SU‐D‐211‐03: An Automated Inverse Planning Optimization Approach for Single‐ Fraction and Fractionated Radiosurgery Using Gamma Knife Perfexion

K. Ghobadi, H. Ghaffari, D. Aleman, M. Ruschin, D. Jaffray

Research output: Contribution to journalArticle

Abstract

Purpose: The purpose of this work is to develop an automated inverse planning approach to generate singe‐fraction and fractionated stereotactic radiosurgery (SRS) treatment plans for Gamma Knife Perfexion. Methods: Our automated approach consists of two steps: 1) a grassfire‐based algorithm to carefully determine the isocentre locations; 2) a penalty‐based optimization to find the optimal shot shapes and their intensities to minimize the deviation of the delivered dose from the objective dose in all structures. For single‐fraction SRS, a margin‐less approach was taken: conformity of dose to the gross tumor volume (GTV) with a steep dose fall‐off was prioritized. For fractionated radiosurgery, dose homogeneity was given a higher priority since planning target volumes (PTV) were applied to account for daily setup variation, and these PTVs could overlap with organs‐at‐risk (OARs). The two‐step approach was tested on seven clinical cases with PTV sizes of 0.5cm̂3–56.5cm̂3. In the tested cases, the PTV had 0%–38% overlap with OARs. Results: For single‐fraction SRS, the dose to 1mm̂3 brainstem was on average 0.24Gy (range: −2.4Gy to +2.0Gy) lower compared to manually‐generated plans. Beam‐on time varied with the number of isocentres, but on average was 33min longer than manually‐ generated plans. The optimization algorithm took 215min on average, while isocentre selection performed in <10s.For fractionated SRS, the average PTV coverage was V95=94.9% (range: 92.7%–97.6%) and the mean dose to 1 mm̂3 brainstem was 87.8% of the prescription dose (range: 35.4%‐ 108.8%). The mean beam‐on time per fraction per dose‐per‐fraction was 4.8min/Gy (range: 0.9min/Gy‐10.3min/Gy). We observed a tradeoff between conformity and OARs‐sparing in both plans, and added sensitivity to isocentre locations in fractionated plans. In all the cases, GTV received the full prescription dose. Conclusions: The results indicated that automated inverse planning yields improved conformity and OAR‐sparing for single‐ fraction SRS and is capable of generating homogeneous fractionated SRS. This work is partially funded by Elekta Instrument, AB, Stockholm, Sweden.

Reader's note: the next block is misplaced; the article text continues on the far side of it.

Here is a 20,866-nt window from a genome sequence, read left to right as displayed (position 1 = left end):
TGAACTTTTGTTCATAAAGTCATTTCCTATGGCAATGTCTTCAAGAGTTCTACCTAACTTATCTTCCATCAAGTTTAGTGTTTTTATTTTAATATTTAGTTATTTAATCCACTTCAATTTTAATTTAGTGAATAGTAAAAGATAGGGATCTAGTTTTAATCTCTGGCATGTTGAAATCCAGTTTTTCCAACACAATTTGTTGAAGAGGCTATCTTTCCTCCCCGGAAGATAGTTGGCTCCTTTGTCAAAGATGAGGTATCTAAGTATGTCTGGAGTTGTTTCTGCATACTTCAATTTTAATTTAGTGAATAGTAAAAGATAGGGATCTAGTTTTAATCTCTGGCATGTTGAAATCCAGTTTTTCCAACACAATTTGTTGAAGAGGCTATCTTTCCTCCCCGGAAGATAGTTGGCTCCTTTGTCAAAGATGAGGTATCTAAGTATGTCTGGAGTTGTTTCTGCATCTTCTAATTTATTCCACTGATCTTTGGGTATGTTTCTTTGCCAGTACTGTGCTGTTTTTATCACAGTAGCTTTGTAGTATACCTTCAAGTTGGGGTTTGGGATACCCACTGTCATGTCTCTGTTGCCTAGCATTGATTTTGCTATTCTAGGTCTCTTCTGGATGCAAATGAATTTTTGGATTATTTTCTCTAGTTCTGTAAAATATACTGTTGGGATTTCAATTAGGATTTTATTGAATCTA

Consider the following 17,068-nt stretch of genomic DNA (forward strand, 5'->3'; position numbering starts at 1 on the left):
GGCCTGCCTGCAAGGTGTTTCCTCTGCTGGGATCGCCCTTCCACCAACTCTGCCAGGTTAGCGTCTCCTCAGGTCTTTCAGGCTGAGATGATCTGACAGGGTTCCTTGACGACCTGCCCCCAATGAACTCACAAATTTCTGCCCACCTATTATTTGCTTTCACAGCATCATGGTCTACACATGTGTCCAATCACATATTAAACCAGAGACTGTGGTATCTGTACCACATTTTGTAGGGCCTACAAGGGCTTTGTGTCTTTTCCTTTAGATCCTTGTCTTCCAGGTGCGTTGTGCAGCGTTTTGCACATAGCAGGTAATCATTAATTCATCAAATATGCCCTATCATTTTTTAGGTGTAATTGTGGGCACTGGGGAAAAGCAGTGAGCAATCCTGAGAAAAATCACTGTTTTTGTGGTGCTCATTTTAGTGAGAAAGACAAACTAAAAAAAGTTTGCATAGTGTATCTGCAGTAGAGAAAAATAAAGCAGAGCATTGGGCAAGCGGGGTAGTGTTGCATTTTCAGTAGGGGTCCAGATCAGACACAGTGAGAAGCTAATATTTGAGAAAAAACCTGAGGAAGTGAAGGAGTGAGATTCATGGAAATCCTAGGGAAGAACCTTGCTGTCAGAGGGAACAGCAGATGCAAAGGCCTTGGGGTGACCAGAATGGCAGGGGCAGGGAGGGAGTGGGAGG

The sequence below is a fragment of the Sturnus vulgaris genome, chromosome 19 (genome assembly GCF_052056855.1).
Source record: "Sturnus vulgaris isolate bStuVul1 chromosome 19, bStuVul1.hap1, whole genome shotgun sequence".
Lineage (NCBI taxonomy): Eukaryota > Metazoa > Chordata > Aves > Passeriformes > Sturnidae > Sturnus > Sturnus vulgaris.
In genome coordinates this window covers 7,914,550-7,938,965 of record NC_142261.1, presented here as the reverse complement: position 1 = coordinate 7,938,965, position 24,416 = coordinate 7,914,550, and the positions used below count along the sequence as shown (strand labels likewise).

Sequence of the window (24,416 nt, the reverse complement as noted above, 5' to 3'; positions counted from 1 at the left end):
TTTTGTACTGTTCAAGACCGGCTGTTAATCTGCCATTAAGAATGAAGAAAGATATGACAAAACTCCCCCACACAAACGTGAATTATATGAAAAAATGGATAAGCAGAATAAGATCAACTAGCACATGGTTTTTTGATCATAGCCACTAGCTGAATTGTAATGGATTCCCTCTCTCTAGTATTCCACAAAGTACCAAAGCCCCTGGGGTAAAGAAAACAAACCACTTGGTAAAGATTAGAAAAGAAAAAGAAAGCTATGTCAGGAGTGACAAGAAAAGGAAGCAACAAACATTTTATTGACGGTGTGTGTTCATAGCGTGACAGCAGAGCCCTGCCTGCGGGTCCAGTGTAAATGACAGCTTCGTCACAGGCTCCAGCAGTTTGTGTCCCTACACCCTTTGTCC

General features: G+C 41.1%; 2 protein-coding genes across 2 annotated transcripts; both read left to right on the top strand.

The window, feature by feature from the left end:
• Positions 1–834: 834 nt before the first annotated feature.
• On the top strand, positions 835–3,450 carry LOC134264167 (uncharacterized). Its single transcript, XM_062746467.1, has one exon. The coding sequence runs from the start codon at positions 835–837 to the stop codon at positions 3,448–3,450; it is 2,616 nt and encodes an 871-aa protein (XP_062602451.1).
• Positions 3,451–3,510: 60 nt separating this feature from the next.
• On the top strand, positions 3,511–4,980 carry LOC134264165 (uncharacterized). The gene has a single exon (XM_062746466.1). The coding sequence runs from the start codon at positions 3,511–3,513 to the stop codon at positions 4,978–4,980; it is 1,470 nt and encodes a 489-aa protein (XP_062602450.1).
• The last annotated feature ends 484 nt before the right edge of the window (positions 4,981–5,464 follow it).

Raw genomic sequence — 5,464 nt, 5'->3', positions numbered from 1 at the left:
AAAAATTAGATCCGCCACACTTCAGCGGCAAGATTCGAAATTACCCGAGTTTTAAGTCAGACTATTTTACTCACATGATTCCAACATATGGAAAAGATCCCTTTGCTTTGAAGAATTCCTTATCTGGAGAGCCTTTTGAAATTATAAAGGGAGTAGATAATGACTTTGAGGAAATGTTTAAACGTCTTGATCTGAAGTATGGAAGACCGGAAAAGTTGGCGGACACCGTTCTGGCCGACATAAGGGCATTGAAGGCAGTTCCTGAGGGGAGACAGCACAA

Original languageEnglish (US)
Number of pages1
JournalMedical physics
Volume39
Issue number6
DOIs
StatePublished - Jun 2012

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ASJC Scopus subject areas

  • Biophysics
  • Radiology Nuclear Medicine and imaging

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